You know how the saying goes: don’t mess with a good thing. And traditional Thanksgiving dinner is heavy on the good, right? For better or worse, it’s family time, even if not everyone makes it to the table this year. It’s the “remember last year” conversations, the smiles, and even the stress of getting it all so perfect. When it comes to the meal itself, it’s heavy on the plant-based options to begin with: sweet potatoes, green beans, squash, cranberries, corn, and pumpkin, to name a few staples. These foods are true autumn — stars of the harvest season that shine on their own. A vegan Thanksgiving feast doesn’t need much of a pivot. Just a few minor tweaks will do to keep this festive meal as classic as ever.
Like all good traditions, even subtle changes can be difficult. Taking turkey off the table entirely may not be possible. But you can include healthier, more ethical options that will delight and surprise your guests.
It’s a bit remarkable that the turkey, which could have been the national bird instead of the eagle (if Benjamin Franklin had his way), has become synonymous with this holiday. Some 46 million turkeys will sit atop tables this year. But did you know they weren’t served at the first Thanksgiving in 1621?
Turkeys didn’t become the preferred protein until President Lincoln declared the holiday more than two-hundred years later. Turkeys were often hunted in the autumn, making them a logical choice; but there’s another reason they were center feast: their size. Large enough to feed large crowds, turkeys became the holiday main and little has changed since.
Except nowadays people are looking to diversify their protein choices. Just like consumers are mixing up their milk, they’re seeking new protein options, especially those from plants.
Stores are offering up all kinds of vegan roasts and feasts. There’s the iconic Tofurky roast to meaty vegan wellingtons, nut roasts and so much more. But making your own is entirely doable, too.
Check out this easy vegan holiday roast from Sweet Simple Vegan. It’s a meaty seitan roast stuffed with mushrooms and squash and you’ll love rolling it yourself.
This meaty roast from the Post Punk Kitchen is stuffed with leeks and shiitake mushrooms.
Gaz Oakley’s Avant-Garde Christmas wellington will do just nicely for Thanksgiving, too.
“Being vegan doesn’t mean compromising on flavour, as this recipe proves,” Jamie Oliver says of his vegan nut roast. It’s gluten-free and sure to be a show-stopper.
This vegan turkey from Nora Cooks is based in chickpeas. It’s so meaty you won’t believe it’s not turkey!
But not all Thanksgiving mains have to be traditional. You could whip up this Sacha Inchi crusted tofu, or even go full veg with these stuffed zucchini boats.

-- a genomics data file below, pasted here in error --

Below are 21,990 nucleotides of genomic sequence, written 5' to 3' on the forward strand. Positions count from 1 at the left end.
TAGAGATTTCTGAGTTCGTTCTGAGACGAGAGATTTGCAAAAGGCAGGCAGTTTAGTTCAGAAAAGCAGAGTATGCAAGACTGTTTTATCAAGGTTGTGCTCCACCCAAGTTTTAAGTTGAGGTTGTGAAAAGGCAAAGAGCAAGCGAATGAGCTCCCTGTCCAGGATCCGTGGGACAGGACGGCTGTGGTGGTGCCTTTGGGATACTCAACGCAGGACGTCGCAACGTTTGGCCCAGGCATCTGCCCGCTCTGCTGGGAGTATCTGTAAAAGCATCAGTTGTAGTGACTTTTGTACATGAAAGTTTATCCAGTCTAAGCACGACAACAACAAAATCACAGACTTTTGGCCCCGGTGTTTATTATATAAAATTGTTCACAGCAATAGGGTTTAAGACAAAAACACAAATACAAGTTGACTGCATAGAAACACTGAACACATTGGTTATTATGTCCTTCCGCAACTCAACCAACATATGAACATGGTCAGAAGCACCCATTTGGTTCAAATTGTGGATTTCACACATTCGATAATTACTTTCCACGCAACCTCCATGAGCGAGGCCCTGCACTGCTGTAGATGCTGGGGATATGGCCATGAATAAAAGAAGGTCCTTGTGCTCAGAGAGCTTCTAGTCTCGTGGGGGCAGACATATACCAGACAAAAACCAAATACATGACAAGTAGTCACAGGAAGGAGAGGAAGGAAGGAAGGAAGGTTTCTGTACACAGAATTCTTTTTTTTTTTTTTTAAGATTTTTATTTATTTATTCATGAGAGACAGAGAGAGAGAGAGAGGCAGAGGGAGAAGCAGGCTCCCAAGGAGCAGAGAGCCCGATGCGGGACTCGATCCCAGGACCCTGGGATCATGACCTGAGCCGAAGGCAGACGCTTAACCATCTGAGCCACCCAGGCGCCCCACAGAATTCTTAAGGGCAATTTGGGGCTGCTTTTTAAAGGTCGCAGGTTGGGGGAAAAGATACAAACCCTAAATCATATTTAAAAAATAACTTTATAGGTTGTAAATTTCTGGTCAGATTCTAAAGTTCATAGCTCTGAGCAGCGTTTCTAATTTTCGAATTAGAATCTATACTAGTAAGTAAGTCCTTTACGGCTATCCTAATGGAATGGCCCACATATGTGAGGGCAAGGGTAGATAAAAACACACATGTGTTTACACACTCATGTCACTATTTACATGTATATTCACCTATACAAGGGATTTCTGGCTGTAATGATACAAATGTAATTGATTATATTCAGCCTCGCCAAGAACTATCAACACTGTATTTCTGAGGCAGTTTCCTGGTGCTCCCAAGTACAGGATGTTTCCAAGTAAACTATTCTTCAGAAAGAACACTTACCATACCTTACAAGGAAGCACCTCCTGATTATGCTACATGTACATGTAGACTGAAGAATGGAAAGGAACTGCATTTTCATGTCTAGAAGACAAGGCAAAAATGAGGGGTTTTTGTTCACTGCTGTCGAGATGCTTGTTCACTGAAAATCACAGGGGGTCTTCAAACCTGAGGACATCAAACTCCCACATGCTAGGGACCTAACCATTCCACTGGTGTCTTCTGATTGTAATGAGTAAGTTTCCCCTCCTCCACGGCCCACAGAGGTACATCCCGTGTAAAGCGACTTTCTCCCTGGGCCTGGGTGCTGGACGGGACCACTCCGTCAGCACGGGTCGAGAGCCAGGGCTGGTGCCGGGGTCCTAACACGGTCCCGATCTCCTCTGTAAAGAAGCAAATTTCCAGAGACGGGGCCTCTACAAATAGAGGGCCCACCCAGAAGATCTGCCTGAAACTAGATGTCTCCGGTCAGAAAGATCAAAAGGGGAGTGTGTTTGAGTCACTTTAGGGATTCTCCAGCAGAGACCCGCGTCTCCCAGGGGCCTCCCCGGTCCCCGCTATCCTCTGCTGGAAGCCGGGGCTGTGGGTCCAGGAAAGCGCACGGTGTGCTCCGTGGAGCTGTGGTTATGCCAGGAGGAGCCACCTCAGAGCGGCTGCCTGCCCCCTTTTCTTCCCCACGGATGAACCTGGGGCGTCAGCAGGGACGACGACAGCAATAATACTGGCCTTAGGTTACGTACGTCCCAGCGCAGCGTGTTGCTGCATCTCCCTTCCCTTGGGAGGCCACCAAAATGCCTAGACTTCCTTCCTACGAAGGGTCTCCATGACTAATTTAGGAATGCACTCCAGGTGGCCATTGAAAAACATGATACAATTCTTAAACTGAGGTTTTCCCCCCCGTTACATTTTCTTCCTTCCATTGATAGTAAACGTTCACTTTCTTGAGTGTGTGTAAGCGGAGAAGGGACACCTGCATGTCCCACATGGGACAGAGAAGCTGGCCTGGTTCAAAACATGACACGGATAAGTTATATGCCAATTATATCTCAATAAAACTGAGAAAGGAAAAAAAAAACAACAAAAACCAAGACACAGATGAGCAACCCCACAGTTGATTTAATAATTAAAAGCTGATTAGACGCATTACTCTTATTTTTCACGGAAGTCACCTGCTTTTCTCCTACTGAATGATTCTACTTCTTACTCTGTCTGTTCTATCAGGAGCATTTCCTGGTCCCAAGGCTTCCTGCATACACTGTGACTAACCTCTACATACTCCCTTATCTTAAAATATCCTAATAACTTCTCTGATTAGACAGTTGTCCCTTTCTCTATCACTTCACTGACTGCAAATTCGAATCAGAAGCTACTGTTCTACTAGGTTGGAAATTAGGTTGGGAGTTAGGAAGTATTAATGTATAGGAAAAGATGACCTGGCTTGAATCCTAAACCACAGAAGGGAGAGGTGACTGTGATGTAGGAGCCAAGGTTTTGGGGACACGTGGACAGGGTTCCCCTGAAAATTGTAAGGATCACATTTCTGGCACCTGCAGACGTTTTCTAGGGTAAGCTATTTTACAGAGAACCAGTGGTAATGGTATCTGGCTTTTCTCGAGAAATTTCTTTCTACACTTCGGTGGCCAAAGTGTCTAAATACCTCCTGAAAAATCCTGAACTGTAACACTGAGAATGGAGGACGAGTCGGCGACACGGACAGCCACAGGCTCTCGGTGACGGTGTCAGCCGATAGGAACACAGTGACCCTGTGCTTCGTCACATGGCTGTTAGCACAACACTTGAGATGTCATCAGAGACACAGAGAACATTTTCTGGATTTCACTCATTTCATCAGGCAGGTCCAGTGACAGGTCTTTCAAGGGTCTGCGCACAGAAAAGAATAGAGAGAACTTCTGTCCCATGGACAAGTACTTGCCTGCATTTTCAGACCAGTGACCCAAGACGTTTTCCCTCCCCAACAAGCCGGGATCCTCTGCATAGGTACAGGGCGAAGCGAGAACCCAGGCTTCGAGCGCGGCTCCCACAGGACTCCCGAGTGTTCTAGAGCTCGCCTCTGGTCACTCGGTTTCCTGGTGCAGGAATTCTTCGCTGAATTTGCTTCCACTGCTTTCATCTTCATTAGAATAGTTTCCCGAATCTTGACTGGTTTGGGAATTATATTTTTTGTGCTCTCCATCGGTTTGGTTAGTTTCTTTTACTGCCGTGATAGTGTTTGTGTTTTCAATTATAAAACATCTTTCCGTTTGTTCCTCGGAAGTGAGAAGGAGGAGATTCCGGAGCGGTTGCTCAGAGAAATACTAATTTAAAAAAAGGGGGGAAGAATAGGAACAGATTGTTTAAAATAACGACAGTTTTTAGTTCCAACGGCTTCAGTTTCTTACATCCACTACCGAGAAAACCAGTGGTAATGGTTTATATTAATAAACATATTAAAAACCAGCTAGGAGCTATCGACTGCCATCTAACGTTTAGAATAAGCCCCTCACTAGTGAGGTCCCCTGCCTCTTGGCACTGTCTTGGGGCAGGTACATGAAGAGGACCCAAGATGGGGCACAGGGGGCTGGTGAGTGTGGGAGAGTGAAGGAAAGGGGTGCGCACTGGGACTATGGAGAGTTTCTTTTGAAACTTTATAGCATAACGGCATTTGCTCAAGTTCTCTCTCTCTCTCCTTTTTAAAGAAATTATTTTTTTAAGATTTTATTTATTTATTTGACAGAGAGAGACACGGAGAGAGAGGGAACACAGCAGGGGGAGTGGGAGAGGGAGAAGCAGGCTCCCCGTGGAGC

And what about those sides?
Plant-based dishes dot the traditional Thanksgiving table, and they can easily be upgraded, too.
Swap out dairy butter and milk in your mash with vegan oat butter, avocado oil, or even a little nondairy yogurt. You can swap out any milk, just make sure it’s not vanilla or overly sweetened. (Unless that’s how you like your mashed potatoes!)
You can do the same for sweet potatoes. Pro tip: coconut oil instead of dairy-free butter brings a lovely depth to sweet potatoes. This recipe from Jessica Hylton serves the sweet potatoes with a pecan crumble on top that’ll make you think you went straight to dessert!
Green bean casserole can be done without condensed mushroom soup, and this recipe is proof positive.
The Minimalist Baker proves cornbread can get a plant-based upgrade, too, with help from apples and flax eggs.
And don’t forget that gravy. Who says you need turkey bastings for the perfect gravy when there are mushrooms that do it better? This recipe from the New York Times’ Melissa Clark can be made ahead of Thanksgiving, saving a bit of time, not flavor. Whole Foods uses red wine in this recipe for a depth and richness you’ll love.
Vegan Thanksgiving Desserts
Looking for a perfect way to finish your meal? Pumpkin pie is the traditional dessert, of course. You can make your own crust, like this recipe does, or simplify with a pre-made option.
But pumpkin pie isn’t the only option. You could go a slightly healthier but still insanely delicious crisp route with apples and oats.
Or keep with the pumpkin tradition in a creamy, dreamy, dairy-free cheesecake, like this drool-worthy recipe.
You could surprise everyone with this decadently rich vegan flourless chocolate cake recipe. It’s perfect for the gluten-free guests. Besides, who doesn’t love chocolate?
Whatever you serve up this Thanksgiving, do it with love and gratitude. They’re the most important ingredients, after all.